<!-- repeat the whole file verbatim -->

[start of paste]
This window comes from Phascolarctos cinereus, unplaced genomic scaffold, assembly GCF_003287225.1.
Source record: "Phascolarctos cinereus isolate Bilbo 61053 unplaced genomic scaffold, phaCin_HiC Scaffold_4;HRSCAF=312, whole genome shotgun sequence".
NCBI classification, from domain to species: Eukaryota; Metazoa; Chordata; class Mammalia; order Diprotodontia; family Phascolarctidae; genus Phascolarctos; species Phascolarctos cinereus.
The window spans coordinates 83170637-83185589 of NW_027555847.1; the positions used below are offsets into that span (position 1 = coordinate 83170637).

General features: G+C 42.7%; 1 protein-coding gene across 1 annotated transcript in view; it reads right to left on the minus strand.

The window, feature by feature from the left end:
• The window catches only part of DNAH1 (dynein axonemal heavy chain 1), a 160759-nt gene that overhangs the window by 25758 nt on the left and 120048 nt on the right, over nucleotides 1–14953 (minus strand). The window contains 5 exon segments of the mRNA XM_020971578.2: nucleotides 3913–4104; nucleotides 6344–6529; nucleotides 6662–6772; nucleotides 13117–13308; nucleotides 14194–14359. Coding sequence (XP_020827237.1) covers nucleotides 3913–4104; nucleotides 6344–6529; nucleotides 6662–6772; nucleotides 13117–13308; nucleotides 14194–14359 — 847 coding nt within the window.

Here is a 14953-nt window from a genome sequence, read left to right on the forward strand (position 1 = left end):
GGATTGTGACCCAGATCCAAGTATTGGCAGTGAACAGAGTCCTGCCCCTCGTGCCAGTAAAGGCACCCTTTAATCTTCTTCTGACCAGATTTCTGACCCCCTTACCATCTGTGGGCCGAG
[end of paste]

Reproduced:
This window comes from Phascolarctos cinereus, unplaced genomic scaffold, assembly GCF_003287225.1.
Source record: "Phascolarctos cinereus isolate Bilbo 61053 unplaced genomic scaffold, phaCin_HiC Scaffold_4;HRSCAF=312, whole genome shotgun sequence".
NCBI classification, from domain to species: Eukaryota; Metazoa; Chordata; class Mammalia; order Diprotodontia; family Phascolarctidae; genus Phascolarctos; species Phascolarctos cinereus.
The window spans coordinates 83170637-83185589 of NW_027555847.1; the positions used below are offsets into that span (position 1 = coordinate 83170637).

General features: G+C 42.7%; 1 protein-coding gene across 1 annotated transcript in view; it reads right to left on the minus strand.

The window, feature by feature from the left end:
• The window catches only part of DNAH1 (dynein axonemal heavy chain 1), a 160759-nt gene that overhangs the window by 25758 nt on the left and 120048 nt on the right, over nucleotides 1–14953 (minus strand). The window contains 5 exon segments of the mRNA XM_020971578.2: nucleotides 3913–4104; nucleotides 6344–6529; nucleotides 6662–6772; nucleotides 13117–13308; nucleotides 14194–14359. Coding sequence (XP_020827237.1) covers nucleotides 3913–4104; nucleotides 6344–6529; nucleotides 6662–6772; nucleotides 13117–13308; nucleotides 14194–14359 — 847 coding nt within the window.

Here is a 14953-nt window from a genome sequence, read left to right on the forward strand (position 1 = left end):
GGATTGTGACCCAGATCCAAGTATTGGCAGTGAACAGAGTCCTGCCCCTCGTGCCAGTAAAGGCACCCTTTAATCTTCTTCTGACCAGATTTCTGACCCCCTTACCATCTGTGGGCCGAG